A publication of the Indiana Business Research Center at Indiana University's Kelley School of Business.

The Economic Impact of Indiana's Nonprofits

Nonprofit organizations make significant contributions to the quality of life for Indiana citizens and are also a major force in the state’s economy.

A new report presents information on the size, composition and distribution of paid employment in the private nonprofit sector in Indiana between 2000 and 2003. This report updates an earlier study that presented similar data for 1995, 2000 and 2001 and it is part of a larger project—Indiana Nonprofits: Scope and Community Dimensions—currently underway at Indiana University. The project provides solid, baseline information about the Indiana nonprofit sector: its composition and structure, its contributions to Indiana, the challenges it is facing, and how these features vary across Indiana communities. For more information about the project and to access the full report, visit

Figure 1

Key Findings

  • Nonprofit employment increased by over 5 percent between 2000 and 2003, while for-profit employment decreased by almost 6 percent. Government employment increased by nearly 3 percent during the same period (see Figure 1).
  • The gap between nonprofit and for-profit payrolls narrowed between 2000 and 2003, as did the gap between nonprofit and government payrolls. Total nonprofit payrolls increased 17 percent, while for-profit payrolls increased 1 percent and government payrolls increased 10 percent.
  • The gap between nonprofit and for-profit average weekly wages decreased by $11 during the 2000 to 2003 period and the gap between nonprofit and government weekly wages decreased by $13.
  • The nonprofit sector continues to be a major economic force in Indiana, accounting for nearly one out of every 12 paid workers—more than are employed in the state’s construction industry.
  • The 228,000 nonprofit employees in Indiana earned about $6.6 billion in wages in 2003.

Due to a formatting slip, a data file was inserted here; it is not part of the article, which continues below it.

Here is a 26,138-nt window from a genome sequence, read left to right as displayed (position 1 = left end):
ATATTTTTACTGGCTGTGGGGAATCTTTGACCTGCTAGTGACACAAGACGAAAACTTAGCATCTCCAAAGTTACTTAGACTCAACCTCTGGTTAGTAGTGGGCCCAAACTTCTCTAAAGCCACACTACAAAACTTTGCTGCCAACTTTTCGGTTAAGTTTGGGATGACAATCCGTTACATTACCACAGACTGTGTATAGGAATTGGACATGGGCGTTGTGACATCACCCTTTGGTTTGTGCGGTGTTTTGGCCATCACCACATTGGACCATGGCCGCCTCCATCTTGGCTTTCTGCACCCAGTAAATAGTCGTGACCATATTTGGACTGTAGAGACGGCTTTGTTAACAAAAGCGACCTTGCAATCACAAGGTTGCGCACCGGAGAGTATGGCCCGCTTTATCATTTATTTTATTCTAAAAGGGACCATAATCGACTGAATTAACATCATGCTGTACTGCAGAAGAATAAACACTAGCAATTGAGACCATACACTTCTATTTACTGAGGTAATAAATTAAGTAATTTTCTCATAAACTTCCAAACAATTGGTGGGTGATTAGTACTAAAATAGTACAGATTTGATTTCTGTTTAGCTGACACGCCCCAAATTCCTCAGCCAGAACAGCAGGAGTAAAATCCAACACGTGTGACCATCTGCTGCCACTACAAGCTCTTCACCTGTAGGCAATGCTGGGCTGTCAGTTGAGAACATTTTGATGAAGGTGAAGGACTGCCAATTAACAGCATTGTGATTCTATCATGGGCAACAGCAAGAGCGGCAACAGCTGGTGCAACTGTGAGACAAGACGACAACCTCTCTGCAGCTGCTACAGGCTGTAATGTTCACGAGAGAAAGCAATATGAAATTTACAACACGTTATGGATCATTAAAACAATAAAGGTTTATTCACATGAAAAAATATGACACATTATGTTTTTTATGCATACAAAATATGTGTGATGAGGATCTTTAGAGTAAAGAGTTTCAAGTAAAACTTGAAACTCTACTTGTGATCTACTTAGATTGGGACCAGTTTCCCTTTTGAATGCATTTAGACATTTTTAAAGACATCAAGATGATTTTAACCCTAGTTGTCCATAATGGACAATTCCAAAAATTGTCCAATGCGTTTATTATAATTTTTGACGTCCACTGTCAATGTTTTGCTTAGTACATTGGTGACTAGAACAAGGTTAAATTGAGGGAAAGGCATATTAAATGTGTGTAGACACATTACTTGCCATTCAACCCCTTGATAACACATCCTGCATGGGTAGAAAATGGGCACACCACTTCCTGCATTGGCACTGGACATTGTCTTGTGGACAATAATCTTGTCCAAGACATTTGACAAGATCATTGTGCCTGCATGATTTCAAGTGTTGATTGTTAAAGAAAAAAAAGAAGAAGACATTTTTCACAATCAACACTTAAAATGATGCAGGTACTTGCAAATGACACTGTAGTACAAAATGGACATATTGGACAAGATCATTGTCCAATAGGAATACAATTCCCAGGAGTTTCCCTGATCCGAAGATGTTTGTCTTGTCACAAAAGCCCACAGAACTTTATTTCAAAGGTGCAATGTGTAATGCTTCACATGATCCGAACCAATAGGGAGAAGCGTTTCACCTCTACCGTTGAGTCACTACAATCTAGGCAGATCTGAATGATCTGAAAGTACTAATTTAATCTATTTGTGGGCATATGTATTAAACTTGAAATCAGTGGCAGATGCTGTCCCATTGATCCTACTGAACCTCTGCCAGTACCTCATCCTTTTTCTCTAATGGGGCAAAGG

• Nonprofit employment is not restricted to any one region of Indiana, but is distributed broadly throughout the state.
  • About half (52 percent) of nonprofit employment in the state is in health services, another 13 percent is in education and 12 percent is in social assistance.
  • Most nonprofit employees (88 percent) work for charities, although only 58 percent of nonprofit employers are charities.
  • On average, weekly wages for nonprofit employees are 14 percent lower than those of for-profit workers and 13 percent lower than those of government workers. However, nonprofit weekly wages are similar to for-profit wages in industries where nonprofit employment is concentrated.
  • The Indiana nonprofit sector grew notably faster than the for-profit sector between 2000 and 2003 and faster than the government sector between 2000 and 2002.
  • Overall wages for nonprofit employees in Indiana also increased faster than those of employees in for-profit or government organizations, although average weekly wages increased at a slower rate.
  • The growth share and rate of growth in nonprofit employment were concentrated in social assistance and educational services.
  • Rates of growth in nonprofit employment varied significantly among Indiana metropolitan regions.
  • Nonprofit employment grew steadily each quarter between 2000 and 2003, while there were notable seasonal fluctuations in for-profit and government employment.

Kirsten A. Grønbjerg and Erich T. Eschmann
School of Public and Environmental Affairs, Indiana University